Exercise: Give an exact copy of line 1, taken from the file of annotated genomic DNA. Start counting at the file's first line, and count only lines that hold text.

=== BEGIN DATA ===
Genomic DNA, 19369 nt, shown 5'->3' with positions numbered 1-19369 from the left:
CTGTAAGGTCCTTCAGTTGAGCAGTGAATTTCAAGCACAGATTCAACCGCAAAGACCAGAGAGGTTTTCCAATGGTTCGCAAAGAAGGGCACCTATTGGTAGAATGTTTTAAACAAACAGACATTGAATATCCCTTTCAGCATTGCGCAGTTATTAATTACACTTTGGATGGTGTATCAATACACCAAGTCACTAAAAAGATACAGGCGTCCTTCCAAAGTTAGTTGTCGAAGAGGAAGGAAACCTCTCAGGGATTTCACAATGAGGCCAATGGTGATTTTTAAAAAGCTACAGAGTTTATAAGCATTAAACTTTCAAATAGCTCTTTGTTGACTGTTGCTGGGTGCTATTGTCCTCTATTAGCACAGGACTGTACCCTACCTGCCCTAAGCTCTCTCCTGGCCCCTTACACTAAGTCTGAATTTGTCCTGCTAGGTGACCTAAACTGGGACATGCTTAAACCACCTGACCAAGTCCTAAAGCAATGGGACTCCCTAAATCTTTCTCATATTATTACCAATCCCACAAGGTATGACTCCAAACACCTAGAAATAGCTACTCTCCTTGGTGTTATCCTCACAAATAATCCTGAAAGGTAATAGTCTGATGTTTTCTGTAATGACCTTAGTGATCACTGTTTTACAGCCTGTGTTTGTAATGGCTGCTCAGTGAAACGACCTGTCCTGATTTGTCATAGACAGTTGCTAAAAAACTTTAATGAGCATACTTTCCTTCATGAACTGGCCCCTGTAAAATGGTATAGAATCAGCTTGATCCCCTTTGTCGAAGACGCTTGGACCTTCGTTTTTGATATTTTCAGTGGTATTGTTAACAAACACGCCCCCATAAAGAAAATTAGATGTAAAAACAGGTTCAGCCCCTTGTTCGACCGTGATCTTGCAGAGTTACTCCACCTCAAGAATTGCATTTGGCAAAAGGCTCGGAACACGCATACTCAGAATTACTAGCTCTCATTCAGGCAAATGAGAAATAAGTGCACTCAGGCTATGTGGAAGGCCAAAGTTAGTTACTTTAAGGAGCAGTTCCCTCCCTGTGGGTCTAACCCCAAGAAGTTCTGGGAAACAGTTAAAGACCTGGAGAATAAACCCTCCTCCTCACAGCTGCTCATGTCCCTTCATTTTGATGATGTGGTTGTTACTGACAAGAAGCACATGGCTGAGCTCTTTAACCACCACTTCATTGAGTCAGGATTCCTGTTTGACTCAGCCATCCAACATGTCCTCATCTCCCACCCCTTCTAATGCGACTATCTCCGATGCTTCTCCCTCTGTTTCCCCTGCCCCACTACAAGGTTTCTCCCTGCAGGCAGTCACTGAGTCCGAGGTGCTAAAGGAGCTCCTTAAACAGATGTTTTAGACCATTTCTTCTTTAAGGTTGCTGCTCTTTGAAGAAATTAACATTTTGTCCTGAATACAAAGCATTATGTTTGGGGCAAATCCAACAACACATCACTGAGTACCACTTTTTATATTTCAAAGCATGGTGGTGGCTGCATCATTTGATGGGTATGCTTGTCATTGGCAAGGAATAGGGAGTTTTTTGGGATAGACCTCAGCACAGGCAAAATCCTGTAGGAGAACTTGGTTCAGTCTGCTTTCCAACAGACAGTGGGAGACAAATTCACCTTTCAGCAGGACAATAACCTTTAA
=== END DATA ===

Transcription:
Genomic DNA, 19369 nt, shown 5'->3' with positions numbered 1-19369 from the left: